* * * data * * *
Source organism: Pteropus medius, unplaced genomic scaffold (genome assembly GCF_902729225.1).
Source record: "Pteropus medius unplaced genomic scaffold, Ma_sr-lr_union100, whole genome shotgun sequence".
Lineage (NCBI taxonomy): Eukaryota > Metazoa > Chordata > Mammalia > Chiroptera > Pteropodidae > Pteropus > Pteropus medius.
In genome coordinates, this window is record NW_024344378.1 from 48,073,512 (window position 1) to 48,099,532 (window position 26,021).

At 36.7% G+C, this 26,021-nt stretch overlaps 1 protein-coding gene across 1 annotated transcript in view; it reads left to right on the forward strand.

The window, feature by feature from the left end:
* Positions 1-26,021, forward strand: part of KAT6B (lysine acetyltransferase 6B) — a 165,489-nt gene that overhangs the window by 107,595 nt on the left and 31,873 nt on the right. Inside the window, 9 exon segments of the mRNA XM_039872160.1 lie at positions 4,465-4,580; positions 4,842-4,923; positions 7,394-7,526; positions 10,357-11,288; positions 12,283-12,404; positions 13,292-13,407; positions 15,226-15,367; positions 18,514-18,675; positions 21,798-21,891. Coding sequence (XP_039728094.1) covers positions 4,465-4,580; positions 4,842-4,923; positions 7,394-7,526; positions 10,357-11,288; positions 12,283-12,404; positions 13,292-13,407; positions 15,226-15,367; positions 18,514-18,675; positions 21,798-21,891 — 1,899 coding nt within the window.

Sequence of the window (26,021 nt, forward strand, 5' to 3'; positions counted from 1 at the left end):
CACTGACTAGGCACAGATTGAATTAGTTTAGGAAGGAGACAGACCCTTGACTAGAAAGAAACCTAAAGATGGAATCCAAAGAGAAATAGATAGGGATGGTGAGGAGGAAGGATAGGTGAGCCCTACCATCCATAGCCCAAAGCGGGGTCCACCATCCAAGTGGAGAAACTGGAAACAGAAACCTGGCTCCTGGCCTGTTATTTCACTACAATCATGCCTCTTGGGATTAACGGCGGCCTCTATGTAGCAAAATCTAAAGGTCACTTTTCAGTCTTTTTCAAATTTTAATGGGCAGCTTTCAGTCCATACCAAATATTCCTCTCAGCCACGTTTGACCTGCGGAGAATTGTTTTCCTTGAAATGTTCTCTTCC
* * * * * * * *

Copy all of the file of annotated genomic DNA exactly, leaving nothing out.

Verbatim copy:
Source organism: Pteropus medius, unplaced genomic scaffold (genome assembly GCF_902729225.1).
Source record: "Pteropus medius unplaced genomic scaffold, Ma_sr-lr_union100, whole genome shotgun sequence".
Lineage (NCBI taxonomy): Eukaryota > Metazoa > Chordata > Mammalia > Chiroptera > Pteropodidae > Pteropus > Pteropus medius.
In genome coordinates, this window is record NW_024344378.1 from 48,073,512 (window position 1) to 48,099,532 (window position 26,021).

At 36.7% G+C, this 26,021-nt stretch overlaps 1 protein-coding gene across 1 annotated transcript in view; it reads left to right on the forward strand.

The window, feature by feature from the left end:
* Positions 1-26,021, forward strand: part of KAT6B (lysine acetyltransferase 6B) — a 165,489-nt gene that overhangs the window by 107,595 nt on the left and 31,873 nt on the right. Inside the window, 9 exon segments of the mRNA XM_039872160.1 lie at positions 4,465-4,580; positions 4,842-4,923; positions 7,394-7,526; positions 10,357-11,288; positions 12,283-12,404; positions 13,292-13,407; positions 15,226-15,367; positions 18,514-18,675; positions 21,798-21,891. Coding sequence (XP_039728094.1) covers positions 4,465-4,580; positions 4,842-4,923; positions 7,394-7,526; positions 10,357-11,288; positions 12,283-12,404; positions 13,292-13,407; positions 15,226-15,367; positions 18,514-18,675; positions 21,798-21,891 — 1,899 coding nt within the window.

Sequence of the window (26,021 nt, forward strand, 5' to 3'; positions counted from 1 at the left end):
CACTGACTAGGCACAGATTGAATTAGTTTAGGAAGGAGACAGACCCTTGACTAGAAAGAAACCTAAAGATGGAATCCAAAGAGAAATAGATAGGGATGGTGAGGAGGAAGGATAGGTGAGCCCTACCATCCATAGCCCAAAGCGGGGTCCACCATCCAAGTGGAGAAACTGGAAACAGAAACCTGGCTCCTGGCCTGTTATTTCACTACAATCATGCCTCTTGGGATTAACGGCGGCCTCTATGTAGCAAAATCTAAAGGTCACTTTTCAGTCTTTTTCAAATTTTAATGGGCAGCTTTCAGTCCATACCAAATATTCCTCTCAGCCACGTTTGACCTGCGGAGAATTGTTTTCCTTGAAATGTTCTCTTCC